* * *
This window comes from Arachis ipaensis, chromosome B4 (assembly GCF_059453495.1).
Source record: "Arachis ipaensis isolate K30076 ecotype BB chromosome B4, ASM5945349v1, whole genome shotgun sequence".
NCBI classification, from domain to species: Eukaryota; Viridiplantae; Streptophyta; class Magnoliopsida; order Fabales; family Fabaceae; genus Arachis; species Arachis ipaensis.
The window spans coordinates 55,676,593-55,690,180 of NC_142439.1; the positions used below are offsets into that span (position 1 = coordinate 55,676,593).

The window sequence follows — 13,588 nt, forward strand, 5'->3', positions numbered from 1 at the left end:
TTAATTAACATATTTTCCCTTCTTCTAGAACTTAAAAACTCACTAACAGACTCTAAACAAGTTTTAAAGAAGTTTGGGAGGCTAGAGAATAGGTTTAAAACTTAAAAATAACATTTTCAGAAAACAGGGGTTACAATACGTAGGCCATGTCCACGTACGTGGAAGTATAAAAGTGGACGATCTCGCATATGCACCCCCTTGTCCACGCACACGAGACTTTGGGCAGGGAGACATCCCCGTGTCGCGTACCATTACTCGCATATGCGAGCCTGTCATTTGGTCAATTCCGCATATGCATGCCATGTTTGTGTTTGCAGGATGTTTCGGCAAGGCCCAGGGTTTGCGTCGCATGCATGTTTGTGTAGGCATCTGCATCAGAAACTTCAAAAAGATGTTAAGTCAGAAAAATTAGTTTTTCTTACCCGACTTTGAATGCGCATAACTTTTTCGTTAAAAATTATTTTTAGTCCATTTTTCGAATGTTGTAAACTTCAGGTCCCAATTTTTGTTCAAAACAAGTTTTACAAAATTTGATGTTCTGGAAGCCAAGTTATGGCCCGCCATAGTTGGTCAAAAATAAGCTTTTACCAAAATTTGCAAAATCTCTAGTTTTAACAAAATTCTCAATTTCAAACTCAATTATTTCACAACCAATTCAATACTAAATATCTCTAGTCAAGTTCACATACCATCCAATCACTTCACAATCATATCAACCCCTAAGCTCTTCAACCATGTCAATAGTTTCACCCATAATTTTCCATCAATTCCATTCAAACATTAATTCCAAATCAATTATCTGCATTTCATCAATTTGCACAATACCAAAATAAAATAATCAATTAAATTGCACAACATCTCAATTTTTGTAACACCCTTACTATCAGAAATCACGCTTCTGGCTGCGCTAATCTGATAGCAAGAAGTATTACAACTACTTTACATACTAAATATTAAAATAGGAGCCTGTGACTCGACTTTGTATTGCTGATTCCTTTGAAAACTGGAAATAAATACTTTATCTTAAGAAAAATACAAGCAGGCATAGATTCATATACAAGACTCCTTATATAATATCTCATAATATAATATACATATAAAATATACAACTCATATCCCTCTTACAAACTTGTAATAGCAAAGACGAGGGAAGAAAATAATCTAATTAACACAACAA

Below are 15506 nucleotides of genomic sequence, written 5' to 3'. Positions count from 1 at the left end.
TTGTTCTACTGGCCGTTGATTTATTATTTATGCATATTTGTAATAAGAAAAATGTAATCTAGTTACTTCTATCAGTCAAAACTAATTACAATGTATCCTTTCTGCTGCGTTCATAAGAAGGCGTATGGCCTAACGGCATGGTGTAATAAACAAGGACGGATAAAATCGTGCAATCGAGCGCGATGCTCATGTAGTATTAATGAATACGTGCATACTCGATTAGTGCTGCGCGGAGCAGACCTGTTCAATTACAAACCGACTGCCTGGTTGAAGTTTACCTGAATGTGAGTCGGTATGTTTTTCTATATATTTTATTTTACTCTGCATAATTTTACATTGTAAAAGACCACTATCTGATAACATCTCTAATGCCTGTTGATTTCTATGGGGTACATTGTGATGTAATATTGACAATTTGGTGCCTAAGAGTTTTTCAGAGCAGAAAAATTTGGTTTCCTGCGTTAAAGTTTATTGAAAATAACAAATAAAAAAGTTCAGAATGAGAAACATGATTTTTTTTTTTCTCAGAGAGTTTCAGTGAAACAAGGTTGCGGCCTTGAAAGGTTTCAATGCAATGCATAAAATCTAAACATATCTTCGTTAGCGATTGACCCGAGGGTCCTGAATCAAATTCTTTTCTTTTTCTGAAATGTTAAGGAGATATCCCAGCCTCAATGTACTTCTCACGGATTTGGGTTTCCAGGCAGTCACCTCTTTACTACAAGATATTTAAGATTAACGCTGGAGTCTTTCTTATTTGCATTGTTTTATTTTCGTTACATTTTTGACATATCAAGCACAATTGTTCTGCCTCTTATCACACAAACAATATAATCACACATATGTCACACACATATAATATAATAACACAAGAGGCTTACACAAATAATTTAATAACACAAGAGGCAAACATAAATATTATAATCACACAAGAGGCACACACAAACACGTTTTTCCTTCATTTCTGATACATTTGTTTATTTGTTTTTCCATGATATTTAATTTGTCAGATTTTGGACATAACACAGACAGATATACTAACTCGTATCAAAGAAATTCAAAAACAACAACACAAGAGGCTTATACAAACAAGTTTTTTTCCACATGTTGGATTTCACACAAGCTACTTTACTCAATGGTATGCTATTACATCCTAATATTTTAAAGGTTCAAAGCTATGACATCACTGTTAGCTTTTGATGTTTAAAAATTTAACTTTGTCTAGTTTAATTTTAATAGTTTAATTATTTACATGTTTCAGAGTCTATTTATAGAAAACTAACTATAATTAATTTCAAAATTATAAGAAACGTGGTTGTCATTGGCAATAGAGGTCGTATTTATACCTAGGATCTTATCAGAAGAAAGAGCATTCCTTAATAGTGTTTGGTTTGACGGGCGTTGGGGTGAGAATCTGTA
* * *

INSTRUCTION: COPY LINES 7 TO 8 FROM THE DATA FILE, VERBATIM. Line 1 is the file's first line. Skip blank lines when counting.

Below are 15506 nucleotides of genomic sequence, written 5' to 3'. Positions count from 1 at the left end.
TTGTTCTACTGGCCGTTGATTTATTATTTATGCATATTTGTAATAAGAAAAATGTAATCTAGTTACTTCTATCAGTCAAAACTAATTACAATGTATCCTTTCTGCTGCGTTCATAAGAAGGCGTATGGCCTAACGGCATGGTGTAATAAACAAGGACGGATAAAATCGTGCAATCGAGCGCGATGCTCATGTAGTATTAATGAATACGTGCATACTCGATTAGTGCTGCGCGGAGCAGACCTGTTCAATTACAAACCGACTGCCTGGTTGAAGTTTACCTGAATGTGAGTCGGTATGTTTTTCTATATATTTTATTTTACTCTGCATAATTTTACATTGTAAAAGACCACTATCTGATAACATCTCTAATGCCTGTTGATTTCTATGGGGTACATTGTGATGTAATATTGACAATTTGGTGCCTAAGAGTTTTTCAGAGCAGAAAAATTTGGTTTCCTGCGTTAAAGTTTATTGAAAATAACAAATAAAAAAGTTCAGAATGAGAAACATGATTTTTTTTTTTCTCAGAGAGTTTCAGTGAAACAAGGTTGCGGCCTTGAAAGGTTTCAATGCAATGCATAAAATCTAAACATATCTTCGTTAGCGATTGACCCGAGGGTCCTGAATCAAATTCTTTTCTTTTTCTGAAATGTTAAGGAGATATCCCAGCCTCAATGTACTTCTCACGGATTTGGGTTTCCAGGCAGTCACCTCTTTACTACAAGATATTTAAGATTAACGCTGGAGTCTTTCTTATTTGCATTGTTTTATTTTCGTTACATTTTTGACATATCAAGCACAATTGTTCTGCCTCTTATCACACAAACAATATAATCACACATATGTCACACACATATAATATAATAACACAAGAGGCTTACACAAATAATTTAATAACACAAGAGGCAAACATAAATATTATAATCACACAAGAGGCACACACAAACACGTTTTTCCTTCATTTCTGATACATTTGTTTATTTGTTTTTCCATGATATTTAATTTGTCAGATTTTGGACATAACACAGACAGATATACTAACTCGTATCAAAGAAATTCAAAAACAACAACACAAGAGGCTTATACAAACAAGTTTTTTTCCACATGTTGGATTTCACACAAGCTACTTTACTCAATGGTATGCTATTACATCCTAATATTTTAAAGGTTCAAAGCTATGACATCACTGTTAGCTTTTGATGTTTAAAAATTTAACTTTGTCTAGTTTAATTTTAATAGTTTAATTATTTACATGTTTCAGAGTCTATTTATAGAAAACTAACTATAATTAATTTCAAAATTATAAGAAACGTGGTTGTCATTGGCAATAGAGGTCGTATTTATACCTAGGATCTTATCAGAAGAAAGAGCATTCCTTAATAGTGTTTGGTTTGACGGGCGTTGGGGTGAGAATCTGTA